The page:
Creative Research Option for the PhD Dissertation
The creative research option is available to cultural producers with an established practice and/or academic qualifications in relevant disciplines (music, theatre, creative writing, visual arts, etc.) who are interested in engaging their practice with rigorous humanities-based theory and scholarship. The mandate of Comparative Literature at the University of Toronto is to engage in theoretically informed research that not only crosses linguistic and cultural divisions but also works across media and disciplines. Our PhD program thus supports projects involving creative research methods that engage with critical inquiry and investigation at the doctoral level.
Applicants should signal their interest in this option and indicate the preparation they have for it in the letter of intent accompanying their application to the PhD program. An advisory committee of faculty with expertise in creative research methods will review the application. This committee will be available to discuss the plan with the student before the end of the first year of the PhD, in order to provide support for developing a feasible project. Students who have chosen to pursue this creative research option will produce a dissertation that incorporates a creative process (work of art, performance, film, play, text, etc.) as one of the investigative methods. Their supervisory committee will include at least one member of the university community working in the relevant field of creative practice.
From conception, through qualifying exam and proposal defence, oral defence, and final dissertation, students choosing this option are encouraged to think about ways to dynamically integrate creative processes or projects into their research methodologies. . Much as a conventional dissertation contains research of publishable quality, the thesis project involving research creation methods must meet academic expectations and the standards of disciplinary or artistic rigour in the sphere(s) in which they operate.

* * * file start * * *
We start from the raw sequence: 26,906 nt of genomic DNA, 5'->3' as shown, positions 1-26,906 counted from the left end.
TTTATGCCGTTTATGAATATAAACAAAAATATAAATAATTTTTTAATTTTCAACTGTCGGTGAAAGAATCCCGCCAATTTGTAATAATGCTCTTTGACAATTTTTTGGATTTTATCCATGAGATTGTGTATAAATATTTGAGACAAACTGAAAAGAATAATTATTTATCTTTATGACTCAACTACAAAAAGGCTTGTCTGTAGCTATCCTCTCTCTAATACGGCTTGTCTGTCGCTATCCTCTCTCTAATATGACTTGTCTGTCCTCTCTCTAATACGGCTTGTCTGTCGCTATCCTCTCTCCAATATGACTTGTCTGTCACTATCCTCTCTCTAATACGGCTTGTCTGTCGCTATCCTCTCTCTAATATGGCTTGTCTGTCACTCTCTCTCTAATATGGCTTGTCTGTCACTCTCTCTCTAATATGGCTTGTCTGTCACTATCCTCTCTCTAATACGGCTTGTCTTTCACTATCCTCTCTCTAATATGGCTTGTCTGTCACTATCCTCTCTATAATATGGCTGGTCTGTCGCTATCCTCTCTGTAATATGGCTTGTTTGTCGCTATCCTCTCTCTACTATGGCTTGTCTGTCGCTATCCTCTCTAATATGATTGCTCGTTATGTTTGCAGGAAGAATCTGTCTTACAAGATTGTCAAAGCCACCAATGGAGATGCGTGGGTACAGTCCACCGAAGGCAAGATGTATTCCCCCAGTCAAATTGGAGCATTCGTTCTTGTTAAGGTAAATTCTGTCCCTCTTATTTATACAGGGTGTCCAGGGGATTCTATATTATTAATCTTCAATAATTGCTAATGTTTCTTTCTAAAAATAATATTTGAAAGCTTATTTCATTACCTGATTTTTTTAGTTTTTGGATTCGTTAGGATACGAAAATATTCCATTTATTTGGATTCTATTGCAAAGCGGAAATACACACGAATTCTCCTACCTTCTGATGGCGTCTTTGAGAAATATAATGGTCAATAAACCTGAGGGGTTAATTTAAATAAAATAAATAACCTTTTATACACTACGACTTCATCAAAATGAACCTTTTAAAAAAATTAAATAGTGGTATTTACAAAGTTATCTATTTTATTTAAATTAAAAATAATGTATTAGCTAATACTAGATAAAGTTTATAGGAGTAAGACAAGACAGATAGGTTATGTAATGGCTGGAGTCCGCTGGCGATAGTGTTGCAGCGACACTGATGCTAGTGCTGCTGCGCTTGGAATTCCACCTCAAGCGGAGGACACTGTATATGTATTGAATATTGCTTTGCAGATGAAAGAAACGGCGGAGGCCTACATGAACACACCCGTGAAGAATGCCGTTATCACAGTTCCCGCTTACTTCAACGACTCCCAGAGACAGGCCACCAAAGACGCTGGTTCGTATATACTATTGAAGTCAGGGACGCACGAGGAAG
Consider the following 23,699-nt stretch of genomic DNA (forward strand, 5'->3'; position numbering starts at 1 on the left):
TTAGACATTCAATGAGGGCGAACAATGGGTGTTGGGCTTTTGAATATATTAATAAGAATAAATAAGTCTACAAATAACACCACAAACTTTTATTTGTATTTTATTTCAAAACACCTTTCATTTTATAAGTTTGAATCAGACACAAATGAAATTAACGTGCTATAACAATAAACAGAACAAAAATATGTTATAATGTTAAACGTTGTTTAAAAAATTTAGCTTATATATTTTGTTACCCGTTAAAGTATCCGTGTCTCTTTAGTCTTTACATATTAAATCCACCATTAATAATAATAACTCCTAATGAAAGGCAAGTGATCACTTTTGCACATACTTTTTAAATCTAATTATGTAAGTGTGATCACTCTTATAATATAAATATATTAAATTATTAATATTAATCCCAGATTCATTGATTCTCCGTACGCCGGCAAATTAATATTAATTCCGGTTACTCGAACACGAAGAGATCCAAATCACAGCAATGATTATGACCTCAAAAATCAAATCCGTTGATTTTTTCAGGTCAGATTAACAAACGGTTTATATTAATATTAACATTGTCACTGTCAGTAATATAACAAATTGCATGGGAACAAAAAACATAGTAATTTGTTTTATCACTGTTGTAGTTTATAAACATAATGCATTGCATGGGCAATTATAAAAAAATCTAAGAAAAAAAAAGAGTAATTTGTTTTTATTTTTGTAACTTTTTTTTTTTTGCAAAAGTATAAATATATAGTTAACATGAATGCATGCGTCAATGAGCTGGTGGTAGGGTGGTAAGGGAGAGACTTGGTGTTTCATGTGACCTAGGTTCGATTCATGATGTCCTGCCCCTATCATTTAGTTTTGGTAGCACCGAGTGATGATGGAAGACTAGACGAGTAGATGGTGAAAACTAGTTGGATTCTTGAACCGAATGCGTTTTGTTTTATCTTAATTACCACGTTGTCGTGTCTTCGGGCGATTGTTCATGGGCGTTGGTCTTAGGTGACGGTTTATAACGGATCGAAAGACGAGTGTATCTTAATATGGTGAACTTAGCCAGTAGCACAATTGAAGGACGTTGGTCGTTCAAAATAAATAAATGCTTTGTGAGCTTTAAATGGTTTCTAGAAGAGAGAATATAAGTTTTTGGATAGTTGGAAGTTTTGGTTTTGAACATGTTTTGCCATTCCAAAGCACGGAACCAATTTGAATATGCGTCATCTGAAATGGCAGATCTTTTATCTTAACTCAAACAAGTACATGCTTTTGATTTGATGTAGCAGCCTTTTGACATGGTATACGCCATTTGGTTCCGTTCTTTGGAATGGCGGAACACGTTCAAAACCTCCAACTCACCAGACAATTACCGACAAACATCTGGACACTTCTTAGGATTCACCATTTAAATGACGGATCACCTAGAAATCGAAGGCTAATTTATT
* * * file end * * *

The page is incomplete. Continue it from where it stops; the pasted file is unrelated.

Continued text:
Creative research is defined with reference to the “Research Creation” approach to research that combines creative and academic research practices and supports the development of knowledge and innovation through artistic expression, scholarly investigation, and experimentation. The relation between the creation process and the research activity should be put into question and produce critically informed work. Fields of research-creation may include, but are not limited to: architecture, design, creative writing, visual arts, performance, film, video, interdisciplinary arts, media and electronic arts, and new artistic practices (including experiments with the hard and social sciences).
(This definition of Research Creation is taken from Social Sciences and Humanities Research Council, accessed 2019)